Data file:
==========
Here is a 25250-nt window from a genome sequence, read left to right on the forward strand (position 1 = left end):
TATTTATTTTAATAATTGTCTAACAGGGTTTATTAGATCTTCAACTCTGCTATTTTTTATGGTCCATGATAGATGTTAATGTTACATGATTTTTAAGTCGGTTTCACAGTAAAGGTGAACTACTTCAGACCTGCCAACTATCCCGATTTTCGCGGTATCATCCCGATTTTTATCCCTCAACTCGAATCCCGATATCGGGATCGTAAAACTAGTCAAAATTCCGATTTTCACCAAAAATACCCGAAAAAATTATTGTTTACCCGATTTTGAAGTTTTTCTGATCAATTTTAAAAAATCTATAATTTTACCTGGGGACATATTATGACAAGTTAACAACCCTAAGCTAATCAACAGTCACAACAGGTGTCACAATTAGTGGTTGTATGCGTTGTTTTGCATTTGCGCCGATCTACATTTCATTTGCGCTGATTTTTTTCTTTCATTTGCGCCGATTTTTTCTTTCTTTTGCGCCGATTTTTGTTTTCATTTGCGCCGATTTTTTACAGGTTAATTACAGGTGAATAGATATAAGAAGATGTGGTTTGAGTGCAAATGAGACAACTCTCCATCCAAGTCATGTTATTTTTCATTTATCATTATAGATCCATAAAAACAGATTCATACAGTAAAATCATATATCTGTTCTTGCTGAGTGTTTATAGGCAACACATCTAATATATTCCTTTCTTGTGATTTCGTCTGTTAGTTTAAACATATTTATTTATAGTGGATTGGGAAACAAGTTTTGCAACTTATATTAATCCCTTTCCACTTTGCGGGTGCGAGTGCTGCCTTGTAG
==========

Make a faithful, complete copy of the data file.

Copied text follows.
Here is a 25250-nt window from a genome sequence, read left to right on the forward strand (position 1 = left end):
TATTTATTTTAATAATTGTCTAACAGGGTTTATTAGATCTTCAACTCTGCTATTTTTTATGGTCCATGATAGATGTTAATGTTACATGATTTTTAAGTCGGTTTCACAGTAAAGGTGAACTACTTCAGACCTGCCAACTATCCCGATTTTCGCGGTATCATCCCGATTTTTATCCCTCAACTCGAATCCCGATATCGGGATCGTAAAACTAGTCAAAATTCCGATTTTCACCAAAAATACCCGAAAAAATTATTGTTTACCCGATTTTGAAGTTTTTCTGATCAATTTTAAAAAATCTATAATTTTACCTGGGGACATATTATGACAAGTTAACAACCCTAAGCTAATCAACAGTCACAACAGGTGTCACAATTAGTGGTTGTATGCGTTGTTTTGCATTTGCGCCGATCTACATTTCATTTGCGCTGATTTTTTTCTTTCATTTGCGCCGATTTTTTCTTTCTTTTGCGCCGATTTTTGTTTTCATTTGCGCCGATTTTTTACAGGTTAATTACAGGTGAATAGATATAAGAAGATGTGGTTTGAGTGCAAATGAGACAACTCTCCATCCAAGTCATGTTATTTTTCATTTATCATTATAGATCCATAAAAACAGATTCATACAGTAAAATCATATATCTGTTCTTGCTGAGTGTTTATAGGCAACACATCTAATATATTCCTTTCTTGTGATTTCGTCTGTTAGTTTAAACATATTTATTTATAGTGGATTGGGAAACAAGTTTTGCAACTTATATTAATCCCTTTCCACTTTGCGGGTGCGAGTGCTGCCTTGTAG